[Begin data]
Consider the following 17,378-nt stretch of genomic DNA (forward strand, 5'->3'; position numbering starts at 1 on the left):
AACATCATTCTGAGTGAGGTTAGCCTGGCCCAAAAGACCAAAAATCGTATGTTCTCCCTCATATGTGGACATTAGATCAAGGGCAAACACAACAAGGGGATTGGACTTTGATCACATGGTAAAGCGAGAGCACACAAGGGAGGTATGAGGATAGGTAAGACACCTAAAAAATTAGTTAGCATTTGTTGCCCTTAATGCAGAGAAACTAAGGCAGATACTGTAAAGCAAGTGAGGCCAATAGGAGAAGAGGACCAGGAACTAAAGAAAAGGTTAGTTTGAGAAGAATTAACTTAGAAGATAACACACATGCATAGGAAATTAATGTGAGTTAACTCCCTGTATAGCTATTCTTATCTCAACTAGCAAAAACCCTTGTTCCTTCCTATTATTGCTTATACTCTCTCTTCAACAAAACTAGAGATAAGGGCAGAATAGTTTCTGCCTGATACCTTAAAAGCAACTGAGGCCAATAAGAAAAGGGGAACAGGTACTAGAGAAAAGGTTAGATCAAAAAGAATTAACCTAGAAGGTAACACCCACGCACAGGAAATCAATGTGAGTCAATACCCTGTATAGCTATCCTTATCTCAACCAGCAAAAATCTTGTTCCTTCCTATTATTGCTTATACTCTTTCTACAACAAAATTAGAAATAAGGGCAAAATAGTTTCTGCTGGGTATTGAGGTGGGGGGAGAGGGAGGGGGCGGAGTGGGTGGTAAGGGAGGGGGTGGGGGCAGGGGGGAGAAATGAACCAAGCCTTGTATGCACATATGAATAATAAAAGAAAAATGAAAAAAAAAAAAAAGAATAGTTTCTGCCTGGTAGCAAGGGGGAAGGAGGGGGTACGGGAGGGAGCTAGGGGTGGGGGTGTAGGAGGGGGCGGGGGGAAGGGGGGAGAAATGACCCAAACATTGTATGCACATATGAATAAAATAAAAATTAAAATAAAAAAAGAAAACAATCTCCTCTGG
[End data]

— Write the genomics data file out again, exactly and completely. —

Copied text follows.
Consider the following 17,378-nt stretch of genomic DNA (forward strand, 5'->3'; position numbering starts at 1 on the left):
AACATCATTCTGAGTGAGGTTAGCCTGGCCCAAAAGACCAAAAATCGTATGTTCTCCCTCATATGTGGACATTAGATCAAGGGCAAACACAACAAGGGGATTGGACTTTGATCACATGGTAAAGCGAGAGCACACAAGGGAGGTATGAGGATAGGTAAGACACCTAAAAAATTAGTTAGCATTTGTTGCCCTTAATGCAGAGAAACTAAGGCAGATACTGTAAAGCAAGTGAGGCCAATAGGAGAAGAGGACCAGGAACTAAAGAAAAGGTTAGTTTGAGAAGAATTAACTTAGAAGATAACACACATGCATAGGAAATTAATGTGAGTTAACTCCCTGTATAGCTATTCTTATCTCAACTAGCAAAAACCCTTGTTCCTTCCTATTATTGCTTATACTCTCTCTTCAACAAAACTAGAGATAAGGGCAGAATAGTTTCTGCCTGATACCTTAAAAGCAACTGAGGCCAATAAGAAAAGGGGAACAGGTACTAGAGAAAAGGTTAGATCAAAAAGAATTAACCTAGAAGGTAACACCCACGCACAGGAAATCAATGTGAGTCAATACCCTGTATAGCTATCCTTATCTCAACCAGCAAAAATCTTGTTCCTTCCTATTATTGCTTATACTCTTTCTACAACAAAATTAGAAATAAGGGCAAAATAGTTTCTGCTGGGTATTGAGGTGGGGGGAGAGGGAGGGGGCGGAGTGGGTGGTAAGGGAGGGGGTGGGGGCAGGGGGGAGAAATGAACCAAGCCTTGTATGCACATATGAATAATAAAAGAAAAATGAAAAAAAAAAAAAAGAATAGTTTCTGCCTGGTAGCAAGGGGGAAGGAGGGGGTACGGGAGGGAGCTAGGGGTGGGGGTGTAGGAGGGGGCGGGGGGAAGGGGGGAGAAATGACCCAAACATTGTATGCACATATGAATAAAATAAAAATTAAAATAAAAAAAGAAAACAATCTCCTCTGG